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The cliche of overburdened judges and overcrowded courtrooms isn’t actually a cliche – it’s a reality. Expensive, complicated, and bureaucratic legal processes constrain the judicial system. They make the wheels of justice grind excruciatingly slow. Thus, the shift to digital justice–by integrating artificial intelligence in the courtroom–is gaining traction.

Case in point: Beijing, China, launched an online litigation service for “repetitive basic work”. The high-tech facility features a female AI judge. The e-service offers a complete user experience with human facial expressions and bodily gestures and actions. Meanwhile, in Europe, Estonia is developing a robo-judge to take care of small claims cases below €7,000. In the US, artificial intelligence in the courtroom and data analytics have already been used in various points within the justice system. Predictive policing to pre-trial risk-assessment to sentencing to parole and probation already utilizes artificial intelligence and data technology in the courtroom. When it comes to technology aiding with the scales of justice, the future is already upon us!

Digital justice in the Augmented Age, Maurice Conti quoted.
In the Augmented Age, we no longer just ask the tools we use to assist us – they are actively doing what we need done.

Data Technology: Augmenting the Judicial System

The digital revolution has made a significant impact on almost every facet of modern life. The judicial system is no exception. Thus far, artificial intelligence in the courtroom and data technology application in the judicial ecosystem has been largely around data analytics and research. Decision-makers in the judicial system appreciate the value of objective and unbiased data processing and analysis through AI and Data technology.

Cartoon of robot serving digital justice.
Digital justice is transforming the justice system.

For instance, Equivant was a foremost software company used by several US courts across the country.  Equivant developed COMPAS (Correctional Offender Management Profiling for Alternative Sanctions) which is a tool to assess and manage recidivism among defendants. Similarly, the bail system is also getting a digital justice revamp. With the aim of reducing the use of cash bail, Freecog uses mobile technology to help defendants who are awaiting trial.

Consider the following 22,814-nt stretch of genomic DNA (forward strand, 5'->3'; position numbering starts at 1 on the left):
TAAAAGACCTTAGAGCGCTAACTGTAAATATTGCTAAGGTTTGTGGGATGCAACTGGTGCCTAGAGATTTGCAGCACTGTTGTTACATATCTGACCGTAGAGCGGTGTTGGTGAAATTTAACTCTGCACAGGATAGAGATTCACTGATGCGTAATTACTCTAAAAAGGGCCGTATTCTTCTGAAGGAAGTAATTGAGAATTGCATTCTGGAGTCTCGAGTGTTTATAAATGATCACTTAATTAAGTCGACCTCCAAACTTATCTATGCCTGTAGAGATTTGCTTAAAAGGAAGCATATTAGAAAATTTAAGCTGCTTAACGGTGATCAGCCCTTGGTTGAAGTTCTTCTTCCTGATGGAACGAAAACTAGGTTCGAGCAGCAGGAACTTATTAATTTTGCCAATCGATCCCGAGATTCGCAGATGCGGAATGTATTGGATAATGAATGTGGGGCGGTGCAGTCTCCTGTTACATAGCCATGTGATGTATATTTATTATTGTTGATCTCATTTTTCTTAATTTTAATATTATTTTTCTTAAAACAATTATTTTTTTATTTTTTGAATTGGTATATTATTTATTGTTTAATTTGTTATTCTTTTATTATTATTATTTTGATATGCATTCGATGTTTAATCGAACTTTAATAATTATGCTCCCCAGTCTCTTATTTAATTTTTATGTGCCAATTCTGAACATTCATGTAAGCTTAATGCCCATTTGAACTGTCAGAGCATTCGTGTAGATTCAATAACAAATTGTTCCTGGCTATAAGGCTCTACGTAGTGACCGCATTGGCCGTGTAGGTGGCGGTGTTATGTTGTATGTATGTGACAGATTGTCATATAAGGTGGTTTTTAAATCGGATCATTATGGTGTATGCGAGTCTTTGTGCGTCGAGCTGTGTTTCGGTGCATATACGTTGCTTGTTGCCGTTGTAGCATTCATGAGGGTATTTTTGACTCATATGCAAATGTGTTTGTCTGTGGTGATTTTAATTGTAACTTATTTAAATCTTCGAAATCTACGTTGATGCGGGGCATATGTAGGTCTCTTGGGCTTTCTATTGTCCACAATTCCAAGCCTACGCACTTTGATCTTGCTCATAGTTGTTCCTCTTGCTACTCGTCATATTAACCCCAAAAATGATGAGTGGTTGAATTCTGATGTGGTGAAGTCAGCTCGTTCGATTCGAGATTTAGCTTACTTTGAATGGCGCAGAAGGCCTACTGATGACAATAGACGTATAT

On the other hand, law firms benefit from legal analytics tools such as Lex Machina and Ravel Law. By collecting vast amounts of litigation data and using advanced algorithms, law firms draw valuable insights that can be advantageous for the case. Furthermore, lawyers contribute to the implementation of digital justice through efficient legal research. With startups Ross Intelligence and Luminance, legal research is done faster and more efficiently. Citizens who cannot afford to hire the services of a lawyer can now turn to the world’s first Robot Lawyer – DoNotPay. This AI-powered legal counsel can help in the appeal parking tickets and sue anyone in small claims court.

Artificial intelligence in the courtroom, Rashida Richardson quoted
Technology is good, but we should not turn our backs on tried and tested methods. 

AI-Powered Biases and Other Uncertainties with Digital Justice

Assimilating digital technology within the judicial system’s processes certainly affords several benefits. Moreover, the potential of digital justice has already been demonstrated with the presence of artificial intelligence in the courtroom. But for critics, exclusive reliance on AI for efficiency and objectivity raises several concerns.

  • As a practice, an intuitive and insightful analysis of information is critical in the judiciary profession. While AI can aid in research and cross-referencing evidence against preceding cases, intuition and cognition incorporate compassion and balance.
  • Practitioners within the field – lawyers, judges, barristers – hone their cognitive and intuitive skills through years of practice. AI systems, on the other hand, solely rely on patterns lifted from troves of legal data.
  • The legal data and litigation records accessed by AI systems cannot and should not be filtered. Regrettably, this data includes mistrials and biases. Artificial intelligence systems learn from the data that is fed to them. As such, critics of digital justice are concerned that these biases and predispositions will be reflected in the algorithm.
  • With security threats and data breach, there is constant concern about unscrupulous actors tampering on AI systems and legal data records. Consequently, these intrusions may influence the AI system’s recommendations.
  • Scores obtained from Risk Assessment systems are highly disputed due to unclear methodologies and questionable data sources. False positives and partiality to certain demographics have been noted.

Justice delayed is justice denied – so states a legal maxim. The adage underpins the truth that the implementation of justice must be in a timely manner. For the party who suffered from the inequity, a delay in serving justice is, in fact, an injustice.

Certainly, with the help of technology, artificial intelligence and data technology can handle repetitive tasks. This can assist courts and legal offices to focus resources on more complex cases. Consequently, societies can look forward to a faster and more efficient digital justice system.

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